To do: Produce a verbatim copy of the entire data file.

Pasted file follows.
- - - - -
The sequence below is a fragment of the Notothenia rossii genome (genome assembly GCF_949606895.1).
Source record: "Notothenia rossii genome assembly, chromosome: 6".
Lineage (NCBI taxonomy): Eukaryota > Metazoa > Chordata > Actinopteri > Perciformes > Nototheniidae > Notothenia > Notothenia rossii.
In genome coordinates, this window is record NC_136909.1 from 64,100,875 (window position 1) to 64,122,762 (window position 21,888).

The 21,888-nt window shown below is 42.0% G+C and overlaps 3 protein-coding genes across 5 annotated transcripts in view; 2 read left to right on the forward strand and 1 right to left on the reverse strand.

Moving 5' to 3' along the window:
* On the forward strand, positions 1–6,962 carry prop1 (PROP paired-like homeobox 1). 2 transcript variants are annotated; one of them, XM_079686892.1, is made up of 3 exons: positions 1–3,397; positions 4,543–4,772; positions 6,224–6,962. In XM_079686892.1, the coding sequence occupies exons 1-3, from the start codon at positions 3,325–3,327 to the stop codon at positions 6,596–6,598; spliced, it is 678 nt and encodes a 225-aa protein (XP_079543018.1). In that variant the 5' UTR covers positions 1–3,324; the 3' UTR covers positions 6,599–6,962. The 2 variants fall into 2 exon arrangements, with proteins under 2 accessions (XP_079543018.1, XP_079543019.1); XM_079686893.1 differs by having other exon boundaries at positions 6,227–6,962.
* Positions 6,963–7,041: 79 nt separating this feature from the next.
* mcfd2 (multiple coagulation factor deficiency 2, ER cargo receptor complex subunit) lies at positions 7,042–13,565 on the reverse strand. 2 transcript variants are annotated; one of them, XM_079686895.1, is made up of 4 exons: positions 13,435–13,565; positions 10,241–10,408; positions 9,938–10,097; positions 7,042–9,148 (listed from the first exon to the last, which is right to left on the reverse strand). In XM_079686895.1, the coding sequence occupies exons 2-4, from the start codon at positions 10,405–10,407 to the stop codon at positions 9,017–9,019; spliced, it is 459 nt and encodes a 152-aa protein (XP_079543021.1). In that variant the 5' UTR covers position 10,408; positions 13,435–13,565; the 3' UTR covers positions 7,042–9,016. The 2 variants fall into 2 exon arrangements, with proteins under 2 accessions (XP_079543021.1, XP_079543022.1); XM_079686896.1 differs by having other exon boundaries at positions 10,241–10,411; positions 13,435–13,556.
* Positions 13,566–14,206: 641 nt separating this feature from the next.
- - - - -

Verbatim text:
The sequence below is a fragment of the Notothenia rossii genome (genome assembly GCF_949606895.1).
Source record: "Notothenia rossii genome assembly, chromosome: 6".
Lineage (NCBI taxonomy): Eukaryota > Metazoa > Chordata > Actinopteri > Perciformes > Nototheniidae > Notothenia > Notothenia rossii.
In genome coordinates, this window is record NC_136909.1 from 64,100,875 (window position 1) to 64,122,762 (window position 21,888).

The 21,888-nt window shown below is 42.0% G+C and overlaps 3 protein-coding genes across 5 annotated transcripts in view; 2 read left to right on the forward strand and 1 right to left on the reverse strand.

Moving 5' to 3' along the window:
* On the forward strand, positions 1–6,962 carry prop1 (PROP paired-like homeobox 1). 2 transcript variants are annotated; one of them, XM_079686892.1, is made up of 3 exons: positions 1–3,397; positions 4,543–4,772; positions 6,224–6,962. In XM_079686892.1, the coding sequence occupies exons 1-3, from the start codon at positions 3,325–3,327 to the stop codon at positions 6,596–6,598; spliced, it is 678 nt and encodes a 225-aa protein (XP_079543018.1). In that variant the 5' UTR covers positions 1–3,324; the 3' UTR covers positions 6,599–6,962. The 2 variants fall into 2 exon arrangements, with proteins under 2 accessions (XP_079543018.1, XP_079543019.1); XM_079686893.1 differs by having other exon boundaries at positions 6,227–6,962.
* Positions 6,963–7,041: 79 nt separating this feature from the next.
* mcfd2 (multiple coagulation factor deficiency 2, ER cargo receptor complex subunit) lies at positions 7,042–13,565 on the reverse strand. 2 transcript variants are annotated; one of them, XM_079686895.1, is made up of 4 exons: positions 13,435–13,565; positions 10,241–10,408; positions 9,938–10,097; positions 7,042–9,148 (listed from the first exon to the last, which is right to left on the reverse strand). In XM_079686895.1, the coding sequence occupies exons 2-4, from the start codon at positions 10,405–10,407 to the stop codon at positions 9,017–9,019; spliced, it is 459 nt and encodes a 152-aa protein (XP_079543021.1). In that variant the 5' UTR covers position 10,408; positions 13,435–13,565; the 3' UTR covers positions 7,042–9,016. The 2 variants fall into 2 exon arrangements, with proteins under 2 accessions (XP_079543021.1, XP_079543022.1); XM_079686896.1 differs by having other exon boundaries at positions 10,241–10,411; positions 13,435–13,556.
* Positions 13,566–14,206: 641 nt separating this feature from the next.